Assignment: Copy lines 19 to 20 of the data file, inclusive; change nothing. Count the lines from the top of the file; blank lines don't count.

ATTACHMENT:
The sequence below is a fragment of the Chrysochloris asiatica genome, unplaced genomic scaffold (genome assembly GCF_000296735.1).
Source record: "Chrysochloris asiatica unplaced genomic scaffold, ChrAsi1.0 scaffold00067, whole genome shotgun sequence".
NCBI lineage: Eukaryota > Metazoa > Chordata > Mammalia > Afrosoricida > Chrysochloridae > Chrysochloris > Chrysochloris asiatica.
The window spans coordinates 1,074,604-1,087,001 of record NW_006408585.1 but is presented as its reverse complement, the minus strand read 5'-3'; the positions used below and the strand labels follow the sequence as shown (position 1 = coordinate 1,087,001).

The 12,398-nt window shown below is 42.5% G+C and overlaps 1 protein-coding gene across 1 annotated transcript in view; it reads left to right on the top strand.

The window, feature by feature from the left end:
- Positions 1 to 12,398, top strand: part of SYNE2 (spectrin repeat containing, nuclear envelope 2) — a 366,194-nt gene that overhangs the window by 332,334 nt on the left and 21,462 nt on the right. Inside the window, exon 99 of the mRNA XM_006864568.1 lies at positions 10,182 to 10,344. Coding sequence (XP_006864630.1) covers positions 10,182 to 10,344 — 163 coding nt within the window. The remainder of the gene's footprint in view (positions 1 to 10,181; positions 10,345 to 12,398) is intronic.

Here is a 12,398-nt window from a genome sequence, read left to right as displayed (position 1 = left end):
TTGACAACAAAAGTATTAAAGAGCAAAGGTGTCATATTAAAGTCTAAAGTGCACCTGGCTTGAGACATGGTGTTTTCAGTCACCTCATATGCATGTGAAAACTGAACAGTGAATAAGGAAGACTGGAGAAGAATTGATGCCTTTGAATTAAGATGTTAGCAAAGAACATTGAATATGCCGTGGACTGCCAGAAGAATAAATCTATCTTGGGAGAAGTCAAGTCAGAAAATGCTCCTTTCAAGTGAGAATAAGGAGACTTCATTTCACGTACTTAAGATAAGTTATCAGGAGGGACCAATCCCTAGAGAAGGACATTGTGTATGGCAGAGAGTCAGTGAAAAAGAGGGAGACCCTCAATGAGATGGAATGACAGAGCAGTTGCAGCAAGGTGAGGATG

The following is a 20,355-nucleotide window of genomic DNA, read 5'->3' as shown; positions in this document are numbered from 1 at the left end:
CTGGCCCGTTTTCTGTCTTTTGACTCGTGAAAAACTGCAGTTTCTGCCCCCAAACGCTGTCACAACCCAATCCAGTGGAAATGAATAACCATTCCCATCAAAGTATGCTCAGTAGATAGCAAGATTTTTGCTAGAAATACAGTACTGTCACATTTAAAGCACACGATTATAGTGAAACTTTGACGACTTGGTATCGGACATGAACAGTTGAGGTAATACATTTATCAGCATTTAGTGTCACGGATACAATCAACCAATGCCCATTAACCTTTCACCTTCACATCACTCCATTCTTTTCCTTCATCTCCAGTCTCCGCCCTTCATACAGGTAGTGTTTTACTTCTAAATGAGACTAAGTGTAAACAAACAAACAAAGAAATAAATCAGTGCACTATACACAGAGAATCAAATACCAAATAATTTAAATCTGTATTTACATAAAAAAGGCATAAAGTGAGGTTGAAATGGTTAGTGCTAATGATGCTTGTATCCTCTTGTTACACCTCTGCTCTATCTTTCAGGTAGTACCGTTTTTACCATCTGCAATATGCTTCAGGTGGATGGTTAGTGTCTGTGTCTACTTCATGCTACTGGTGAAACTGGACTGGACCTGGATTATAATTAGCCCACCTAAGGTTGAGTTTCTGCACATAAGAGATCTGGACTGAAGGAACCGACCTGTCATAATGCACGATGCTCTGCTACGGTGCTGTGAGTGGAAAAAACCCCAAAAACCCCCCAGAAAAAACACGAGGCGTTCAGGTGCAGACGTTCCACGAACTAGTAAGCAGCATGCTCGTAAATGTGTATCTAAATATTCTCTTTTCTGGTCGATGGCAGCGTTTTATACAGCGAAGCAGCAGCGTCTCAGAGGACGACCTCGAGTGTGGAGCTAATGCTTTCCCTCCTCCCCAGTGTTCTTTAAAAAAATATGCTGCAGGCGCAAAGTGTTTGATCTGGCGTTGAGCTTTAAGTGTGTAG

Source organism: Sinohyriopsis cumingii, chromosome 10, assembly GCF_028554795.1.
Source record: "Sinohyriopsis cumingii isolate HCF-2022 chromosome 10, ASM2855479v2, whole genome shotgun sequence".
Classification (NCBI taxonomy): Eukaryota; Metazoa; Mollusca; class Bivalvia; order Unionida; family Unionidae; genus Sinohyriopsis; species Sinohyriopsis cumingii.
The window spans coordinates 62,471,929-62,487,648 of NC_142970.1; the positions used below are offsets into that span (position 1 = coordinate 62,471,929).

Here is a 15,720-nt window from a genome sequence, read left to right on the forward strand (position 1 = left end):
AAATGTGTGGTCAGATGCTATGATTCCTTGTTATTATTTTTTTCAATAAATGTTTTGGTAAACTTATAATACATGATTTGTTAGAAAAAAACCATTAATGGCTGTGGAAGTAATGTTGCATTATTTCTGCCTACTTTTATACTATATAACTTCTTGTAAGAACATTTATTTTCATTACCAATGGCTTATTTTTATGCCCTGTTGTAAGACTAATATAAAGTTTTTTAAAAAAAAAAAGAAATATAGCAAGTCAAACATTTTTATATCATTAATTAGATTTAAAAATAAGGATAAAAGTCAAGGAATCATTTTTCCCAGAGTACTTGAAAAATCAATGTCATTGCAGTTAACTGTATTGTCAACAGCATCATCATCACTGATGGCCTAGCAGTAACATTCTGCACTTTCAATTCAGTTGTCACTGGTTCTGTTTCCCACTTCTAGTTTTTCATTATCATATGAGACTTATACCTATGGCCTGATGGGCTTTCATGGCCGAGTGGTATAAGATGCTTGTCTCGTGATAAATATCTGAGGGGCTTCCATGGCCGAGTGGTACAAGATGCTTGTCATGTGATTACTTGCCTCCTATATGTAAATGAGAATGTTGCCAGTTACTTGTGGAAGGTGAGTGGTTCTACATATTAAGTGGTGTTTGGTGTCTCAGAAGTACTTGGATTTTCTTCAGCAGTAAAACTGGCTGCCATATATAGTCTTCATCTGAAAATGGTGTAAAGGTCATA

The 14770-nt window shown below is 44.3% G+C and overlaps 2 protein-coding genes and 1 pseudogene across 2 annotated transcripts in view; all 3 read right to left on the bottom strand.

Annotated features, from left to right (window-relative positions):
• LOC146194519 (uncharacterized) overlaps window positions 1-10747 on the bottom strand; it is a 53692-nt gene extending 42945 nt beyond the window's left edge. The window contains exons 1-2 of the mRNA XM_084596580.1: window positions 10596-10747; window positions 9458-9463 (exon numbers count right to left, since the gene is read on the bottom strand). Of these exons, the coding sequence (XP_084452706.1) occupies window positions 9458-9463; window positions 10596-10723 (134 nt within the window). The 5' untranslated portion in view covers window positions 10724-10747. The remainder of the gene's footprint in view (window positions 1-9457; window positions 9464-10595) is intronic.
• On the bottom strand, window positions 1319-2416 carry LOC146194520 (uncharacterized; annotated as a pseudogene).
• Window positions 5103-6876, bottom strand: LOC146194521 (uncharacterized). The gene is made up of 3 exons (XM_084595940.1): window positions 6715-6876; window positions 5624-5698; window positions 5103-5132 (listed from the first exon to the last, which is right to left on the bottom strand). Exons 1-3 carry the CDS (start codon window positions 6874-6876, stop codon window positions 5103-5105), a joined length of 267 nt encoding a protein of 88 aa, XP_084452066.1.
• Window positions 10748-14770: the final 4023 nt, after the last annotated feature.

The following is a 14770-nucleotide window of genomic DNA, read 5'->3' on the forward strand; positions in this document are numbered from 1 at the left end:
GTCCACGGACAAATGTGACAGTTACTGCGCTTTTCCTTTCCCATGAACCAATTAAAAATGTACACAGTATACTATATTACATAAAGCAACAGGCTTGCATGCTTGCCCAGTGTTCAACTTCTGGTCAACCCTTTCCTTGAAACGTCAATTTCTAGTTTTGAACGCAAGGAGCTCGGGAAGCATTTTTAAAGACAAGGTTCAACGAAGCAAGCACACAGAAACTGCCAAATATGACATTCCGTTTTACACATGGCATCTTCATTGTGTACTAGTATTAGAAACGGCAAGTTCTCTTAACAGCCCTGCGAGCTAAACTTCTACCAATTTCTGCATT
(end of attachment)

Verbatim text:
Annotated features, from left to right (window-relative positions):
• LOC146194519 (uncharacterized) overlaps window positions 1-10747 on the bottom strand; it is a 53692-nt gene extending 42945 nt beyond the window's left edge. The window contains exons 1-2 of the mRNA XM_084596580.1: window positions 10596-10747; window positions 9458-9463 (exon numbers count right to left, since the gene is read on the bottom strand). Of these exons, the coding sequence (XP_084452706.1) occupies window positions 9458-9463; window positions 10596-10723 (134 nt within the window). The 5' untranslated portion in view covers window positions 10724-10747. The remainder of the gene's footprint in view (window positions 1-9457; window positions 9464-10595) is intronic.